Other times, the word I would use is not easier, but settled. My father used that word as a kind of catch-all to ask how I was doing. And of course, there is no state of "settled" that can be attained. Had he lived longer, I would have loved to talk about that with him. As soon as we feel we are settled, the world (which is NOT rotating around me, dammit!) is bound to offer up another challenge, another opportunity, another distraction. It is about feeling settled in your heart, let the world send the salvos it is bound to send.

Feeling settled isn't an accomplishment, it's another kind of journey. Plan and execute and build lives all you like - my knowledge of the world is that it's all at risk, all the time. All you have is the journey, the knowledge that you can make it again. And again, if needed.

Hey, if you read this? Mostly, mostly I do. I'm always walking that space in the center where feeling settled sits in a field of lavender and daisies just up a hill to my right, and giving up sits in a dark, fallow space an easy downhill tumble to my left. Stay to the right. Always to the right.

Hope and light heart to you.

~ patti

Thursday, January 10, 2008

Straight Man

Finished this book over the weekend, and I caught myself smiling about a quirky funny moment while out walking last night. If you aren't familiar with this writer, Richard Russo, you should check out at least Nobody's Fool. He won the Pulitzer for the novel Empire Falls, but for my money NF has richer humor and human drama.

I am an opinionated snippetybitchet, am I not?

I'm not sure what I think yet about this book. Russo's prose and style is an almost-perfect counterpoint to Cormac McCarthy. Russo writes about minutiae of our modern lives with the sort of detail and focus that we grant it - and thus draws attention to how silly are the ways that we spend our days. While McCarthy goes straight at the big questions, such as the nature of evil or the source of joy in a life, Russo tends more toward the sidelong glance. He writes small towns with small dramas writ large, and dissatisfied middle-aged men looking for their true selves, often in bars or diners with other men who are older or younger versions of themselves. Yet from the small dramas Russo pulls large truths.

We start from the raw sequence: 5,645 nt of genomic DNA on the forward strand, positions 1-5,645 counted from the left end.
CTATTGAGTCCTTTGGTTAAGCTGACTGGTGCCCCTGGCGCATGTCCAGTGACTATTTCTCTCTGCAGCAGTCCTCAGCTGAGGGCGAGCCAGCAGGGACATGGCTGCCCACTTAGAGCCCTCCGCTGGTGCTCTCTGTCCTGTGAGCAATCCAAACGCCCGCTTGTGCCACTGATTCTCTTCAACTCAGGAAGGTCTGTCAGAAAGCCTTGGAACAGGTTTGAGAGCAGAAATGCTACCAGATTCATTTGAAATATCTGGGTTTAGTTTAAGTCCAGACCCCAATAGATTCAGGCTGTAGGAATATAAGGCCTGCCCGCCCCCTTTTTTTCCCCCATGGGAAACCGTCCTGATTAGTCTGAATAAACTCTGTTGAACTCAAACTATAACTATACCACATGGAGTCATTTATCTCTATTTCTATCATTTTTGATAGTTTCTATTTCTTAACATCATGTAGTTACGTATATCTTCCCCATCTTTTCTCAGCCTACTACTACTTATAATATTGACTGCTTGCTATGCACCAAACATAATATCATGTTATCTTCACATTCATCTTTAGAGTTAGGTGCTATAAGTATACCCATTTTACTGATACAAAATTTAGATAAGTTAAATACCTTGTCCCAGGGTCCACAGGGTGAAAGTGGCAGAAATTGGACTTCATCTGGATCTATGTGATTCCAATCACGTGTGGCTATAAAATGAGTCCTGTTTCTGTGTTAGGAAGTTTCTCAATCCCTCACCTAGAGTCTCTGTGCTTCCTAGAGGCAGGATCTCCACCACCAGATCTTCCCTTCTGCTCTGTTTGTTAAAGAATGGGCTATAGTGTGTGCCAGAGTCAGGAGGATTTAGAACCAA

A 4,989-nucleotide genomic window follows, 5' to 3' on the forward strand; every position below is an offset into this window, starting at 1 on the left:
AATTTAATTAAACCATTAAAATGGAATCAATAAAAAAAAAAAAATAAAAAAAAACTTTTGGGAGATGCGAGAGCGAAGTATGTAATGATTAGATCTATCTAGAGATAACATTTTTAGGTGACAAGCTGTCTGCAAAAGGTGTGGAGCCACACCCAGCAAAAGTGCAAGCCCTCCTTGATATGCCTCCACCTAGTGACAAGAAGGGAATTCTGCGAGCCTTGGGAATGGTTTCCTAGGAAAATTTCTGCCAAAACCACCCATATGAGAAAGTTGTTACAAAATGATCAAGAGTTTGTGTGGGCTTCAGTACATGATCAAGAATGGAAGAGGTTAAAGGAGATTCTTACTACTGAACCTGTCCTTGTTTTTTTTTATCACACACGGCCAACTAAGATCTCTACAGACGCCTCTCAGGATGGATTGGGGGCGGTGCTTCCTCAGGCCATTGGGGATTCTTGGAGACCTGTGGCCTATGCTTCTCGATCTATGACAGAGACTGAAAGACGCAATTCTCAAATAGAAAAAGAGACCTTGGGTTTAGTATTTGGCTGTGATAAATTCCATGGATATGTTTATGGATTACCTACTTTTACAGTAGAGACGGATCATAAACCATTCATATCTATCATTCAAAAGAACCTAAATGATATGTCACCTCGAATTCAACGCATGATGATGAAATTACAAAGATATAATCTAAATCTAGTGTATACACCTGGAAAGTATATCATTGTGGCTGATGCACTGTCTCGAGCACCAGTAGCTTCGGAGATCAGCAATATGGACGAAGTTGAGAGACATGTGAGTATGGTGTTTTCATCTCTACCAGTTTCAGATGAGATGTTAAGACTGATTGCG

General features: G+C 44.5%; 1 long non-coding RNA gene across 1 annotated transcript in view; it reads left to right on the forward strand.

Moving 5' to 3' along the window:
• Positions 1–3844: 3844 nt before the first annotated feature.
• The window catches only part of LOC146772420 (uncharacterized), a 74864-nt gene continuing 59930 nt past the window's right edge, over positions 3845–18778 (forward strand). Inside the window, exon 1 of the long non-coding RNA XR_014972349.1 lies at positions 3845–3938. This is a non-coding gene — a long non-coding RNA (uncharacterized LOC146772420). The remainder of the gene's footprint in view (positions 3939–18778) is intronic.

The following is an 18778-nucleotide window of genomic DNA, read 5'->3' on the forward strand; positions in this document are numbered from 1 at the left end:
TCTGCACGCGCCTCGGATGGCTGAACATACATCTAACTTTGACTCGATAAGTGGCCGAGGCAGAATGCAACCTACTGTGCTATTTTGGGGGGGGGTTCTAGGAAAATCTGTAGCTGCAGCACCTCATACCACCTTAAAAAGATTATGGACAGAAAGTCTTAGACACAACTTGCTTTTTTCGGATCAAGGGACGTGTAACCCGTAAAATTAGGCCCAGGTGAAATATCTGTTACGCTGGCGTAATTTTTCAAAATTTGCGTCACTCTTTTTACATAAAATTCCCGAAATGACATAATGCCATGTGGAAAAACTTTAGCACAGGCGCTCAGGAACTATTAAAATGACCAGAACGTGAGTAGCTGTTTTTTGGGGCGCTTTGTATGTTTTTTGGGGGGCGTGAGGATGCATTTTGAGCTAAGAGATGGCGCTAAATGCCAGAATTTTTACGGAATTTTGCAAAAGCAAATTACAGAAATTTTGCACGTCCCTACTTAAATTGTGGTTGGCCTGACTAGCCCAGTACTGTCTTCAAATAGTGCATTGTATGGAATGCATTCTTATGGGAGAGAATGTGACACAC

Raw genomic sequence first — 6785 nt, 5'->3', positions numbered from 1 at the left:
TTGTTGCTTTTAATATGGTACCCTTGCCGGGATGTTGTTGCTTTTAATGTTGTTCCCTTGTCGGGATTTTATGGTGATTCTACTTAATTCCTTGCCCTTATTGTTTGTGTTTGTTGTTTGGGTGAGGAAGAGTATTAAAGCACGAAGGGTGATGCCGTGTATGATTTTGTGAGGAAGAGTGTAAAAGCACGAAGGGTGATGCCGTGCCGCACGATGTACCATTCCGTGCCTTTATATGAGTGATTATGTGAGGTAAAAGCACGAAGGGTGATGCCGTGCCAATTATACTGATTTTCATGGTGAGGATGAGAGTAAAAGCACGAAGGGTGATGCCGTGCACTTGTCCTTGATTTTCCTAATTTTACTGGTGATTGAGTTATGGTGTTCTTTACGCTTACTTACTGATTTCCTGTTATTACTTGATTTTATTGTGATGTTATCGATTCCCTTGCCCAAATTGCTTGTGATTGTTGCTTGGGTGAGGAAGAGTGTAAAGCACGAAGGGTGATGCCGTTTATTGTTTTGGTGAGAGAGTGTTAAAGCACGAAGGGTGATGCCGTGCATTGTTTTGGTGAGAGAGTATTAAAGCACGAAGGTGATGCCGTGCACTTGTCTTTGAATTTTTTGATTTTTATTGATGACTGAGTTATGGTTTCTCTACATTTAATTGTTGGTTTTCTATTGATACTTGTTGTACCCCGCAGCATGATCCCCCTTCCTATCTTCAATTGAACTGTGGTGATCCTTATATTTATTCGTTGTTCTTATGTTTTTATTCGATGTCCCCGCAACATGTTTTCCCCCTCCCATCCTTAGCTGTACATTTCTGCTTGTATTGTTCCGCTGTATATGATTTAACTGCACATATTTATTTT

One of this book's truths is about fathers. Much of the drama centers around William Henry Devereaux, Jr's (call him Hank) discomfort with being abandoned by William Henry Devereaux, Sr - 40 years earlier. The father is coming to live in the small town that Jr. calls home, and they are both academics, both English professors. But much of the wisdom comes from Hank's insight into how his wife feels about her father. I was laughing about a paragraph in the book where Hank says "every time she spends time with her father, my own stock rises. I hate to think of him staying with us for an entire summer, but by the time he leaves, I'm going to look pretty good to Lily."

But now, writing this, I'm more interested in this idea of the sidelong glance. Maybe that's why I like Russo (not everyone does, and especially not every writer does). His characters, who sneak up on the things that scare them, who look and then look away - they feel true to me. It is a strategy that is very helpful when the thing we need to face is truly frightening, worthy of a respectful, slow, careful approach. But it can quickly become a habit.

I'm off to write some fiction. Happy Thursday!

Sunday, January 6, 2008

Slip Slidin' Awaaaay....

I've been described by some as stubborn. I once received a lowered performance review score on tenacity, based on being too tenacious. It was a tenth of a point on a 100 point scale, intended by my then-manager to illustrate that sometimes it is good to let gooooo....but I debated his reasoning as illogical. Eventually I won...but only after I admitted over a drink that he had a point. See, I can learn. :)

Not stubborn. Tenacious. Determined. Filled to the brim with midwestern, middle-class stick-to-it-iveness. But not stubborn.

Today I awoke to unexpected snow - three or so inches of fluffy white. I drank coffee and watched it out my windows and let my soul calm. Also, I stretched my muscles a lot, sore from a grueling aerobic/weight workout. Oh, and did my characteristic wince-giggle move every time I stood up. I was moderately sore.

But I'd planned to walk today. It's on my list. The list of priorities. The sun came out, and some of the snow melted, and I ran some it was late afternoon before I laced up my shoes. That's right, punk. Walking shoes, because I don't own snow hikers. Please. This is the first winter in 13 years that we've had enough snow to use a snow shovel. Now, you might be thinking "hey, you could go to campus and walk in the Rec's climate controlled comfort" - and you would be 100% correct. Except that I wanted to breathe outdoor air, clear and clean. I wanted sunlight and cold air on my face.

So off I went. Ipod, cell phone, tissues, lip moisturizer, ear warmers, sweats, fleece vest, long underwear shirt, that amazing nothing-moves workout bra, socks, gloves, scarf. Yeah, I love winter. Thing's cooling off, and the snow that had melted? It was returning to a frozen state. Only not snow, of course. Standing water forms ice, see.